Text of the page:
Now, here’s why this is important to me. Girls complain about guys doing this same thing all the time. ”Why do guys only like blondes with big boobs?” I hear frequently (and sometimes feel, because I’m human and sometimes have thoughts that aren’t perfect). ”Why do guys only like girls with long hair? Who are skinny? Who are tan? Girls who play sports? Girls who wear dresses? &c. &c. &c.”
I am a women, and I hear other women’s complaints about men’s perceived preferences daily. I feel those same things that these other women feel — that I am somehow inferior to other women who have x quality, and I only have y quality. But women, if we feel that men always reject us for some physical quality, why do we feel totally OK with treating short men as if they aren’t worthy of our consideration as romantic possibilities? As if him being shorter than you makes him unworthy of your consideration, or worse, that it negates all of the good things about him as a person?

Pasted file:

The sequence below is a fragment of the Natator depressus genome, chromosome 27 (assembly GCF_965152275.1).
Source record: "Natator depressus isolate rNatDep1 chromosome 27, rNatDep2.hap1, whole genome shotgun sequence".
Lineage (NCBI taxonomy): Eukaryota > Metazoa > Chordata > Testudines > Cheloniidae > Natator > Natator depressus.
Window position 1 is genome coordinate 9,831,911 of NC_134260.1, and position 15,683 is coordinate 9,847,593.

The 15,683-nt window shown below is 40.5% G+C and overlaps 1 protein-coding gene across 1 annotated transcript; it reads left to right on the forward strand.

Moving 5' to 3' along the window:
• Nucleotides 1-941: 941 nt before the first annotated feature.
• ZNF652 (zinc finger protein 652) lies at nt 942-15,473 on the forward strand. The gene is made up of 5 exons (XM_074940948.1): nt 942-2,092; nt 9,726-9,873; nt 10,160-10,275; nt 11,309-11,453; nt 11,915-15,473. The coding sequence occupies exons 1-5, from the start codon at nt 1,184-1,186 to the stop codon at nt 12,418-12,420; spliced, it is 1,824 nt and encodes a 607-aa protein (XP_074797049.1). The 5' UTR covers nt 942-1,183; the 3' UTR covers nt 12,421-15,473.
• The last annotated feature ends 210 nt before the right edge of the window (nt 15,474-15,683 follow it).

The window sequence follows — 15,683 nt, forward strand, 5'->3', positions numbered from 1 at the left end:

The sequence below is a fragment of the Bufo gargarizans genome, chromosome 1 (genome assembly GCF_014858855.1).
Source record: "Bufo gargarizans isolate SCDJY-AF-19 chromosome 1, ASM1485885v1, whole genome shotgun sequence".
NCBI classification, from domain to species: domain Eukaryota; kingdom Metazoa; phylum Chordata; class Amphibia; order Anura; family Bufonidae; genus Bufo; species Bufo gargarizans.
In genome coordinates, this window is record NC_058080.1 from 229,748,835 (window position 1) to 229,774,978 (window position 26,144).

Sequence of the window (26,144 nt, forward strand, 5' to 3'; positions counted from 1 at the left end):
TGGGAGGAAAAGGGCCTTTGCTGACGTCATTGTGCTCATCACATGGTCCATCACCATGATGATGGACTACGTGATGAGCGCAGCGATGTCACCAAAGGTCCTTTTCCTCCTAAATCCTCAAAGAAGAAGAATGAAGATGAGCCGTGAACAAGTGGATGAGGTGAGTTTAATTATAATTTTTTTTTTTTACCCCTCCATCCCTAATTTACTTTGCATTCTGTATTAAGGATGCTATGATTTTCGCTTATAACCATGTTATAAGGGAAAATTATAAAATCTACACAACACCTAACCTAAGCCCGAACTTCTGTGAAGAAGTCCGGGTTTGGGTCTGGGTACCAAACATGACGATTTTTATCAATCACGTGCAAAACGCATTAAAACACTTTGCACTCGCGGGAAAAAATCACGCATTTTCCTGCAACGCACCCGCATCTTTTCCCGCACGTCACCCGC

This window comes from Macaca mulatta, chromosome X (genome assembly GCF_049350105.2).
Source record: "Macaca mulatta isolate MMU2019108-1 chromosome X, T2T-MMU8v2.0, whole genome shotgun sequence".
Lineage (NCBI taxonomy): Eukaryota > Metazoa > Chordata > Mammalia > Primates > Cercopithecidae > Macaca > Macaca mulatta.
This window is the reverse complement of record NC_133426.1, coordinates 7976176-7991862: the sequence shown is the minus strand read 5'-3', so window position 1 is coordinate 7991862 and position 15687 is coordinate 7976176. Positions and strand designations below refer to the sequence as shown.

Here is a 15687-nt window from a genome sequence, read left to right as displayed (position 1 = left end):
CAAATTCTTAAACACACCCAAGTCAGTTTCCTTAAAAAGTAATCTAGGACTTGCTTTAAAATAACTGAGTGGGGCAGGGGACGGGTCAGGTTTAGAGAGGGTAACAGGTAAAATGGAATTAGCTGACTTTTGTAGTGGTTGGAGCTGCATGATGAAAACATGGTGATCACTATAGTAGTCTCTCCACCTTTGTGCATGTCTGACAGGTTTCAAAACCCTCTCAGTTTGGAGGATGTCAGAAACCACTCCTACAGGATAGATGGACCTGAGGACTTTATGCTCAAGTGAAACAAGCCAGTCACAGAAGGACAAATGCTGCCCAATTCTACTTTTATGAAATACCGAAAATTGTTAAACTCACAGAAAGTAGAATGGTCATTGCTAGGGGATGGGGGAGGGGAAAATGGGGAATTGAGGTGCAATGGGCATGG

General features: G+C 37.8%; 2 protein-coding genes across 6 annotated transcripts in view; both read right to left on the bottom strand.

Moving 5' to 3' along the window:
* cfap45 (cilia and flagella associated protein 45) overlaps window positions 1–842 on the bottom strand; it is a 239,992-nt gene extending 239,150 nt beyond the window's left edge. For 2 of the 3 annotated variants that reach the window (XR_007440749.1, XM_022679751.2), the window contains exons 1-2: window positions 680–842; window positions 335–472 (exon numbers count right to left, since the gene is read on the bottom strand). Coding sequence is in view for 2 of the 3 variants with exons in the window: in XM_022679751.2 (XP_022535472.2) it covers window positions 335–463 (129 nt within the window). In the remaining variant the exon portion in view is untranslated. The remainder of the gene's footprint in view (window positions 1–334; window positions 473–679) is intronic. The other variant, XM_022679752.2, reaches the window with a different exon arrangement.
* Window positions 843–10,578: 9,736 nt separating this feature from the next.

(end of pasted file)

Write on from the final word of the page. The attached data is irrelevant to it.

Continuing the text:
If you think the discrimination against short men isn’t a problem in society, you should probably see this video. Everyone should, in my opinion.
Food for thought.
If you want me to talk about heightism toward any other group, let me know. (I know tall women, for just one example, feel it too).
For more information about heightism toward short men, check out The Social Complex.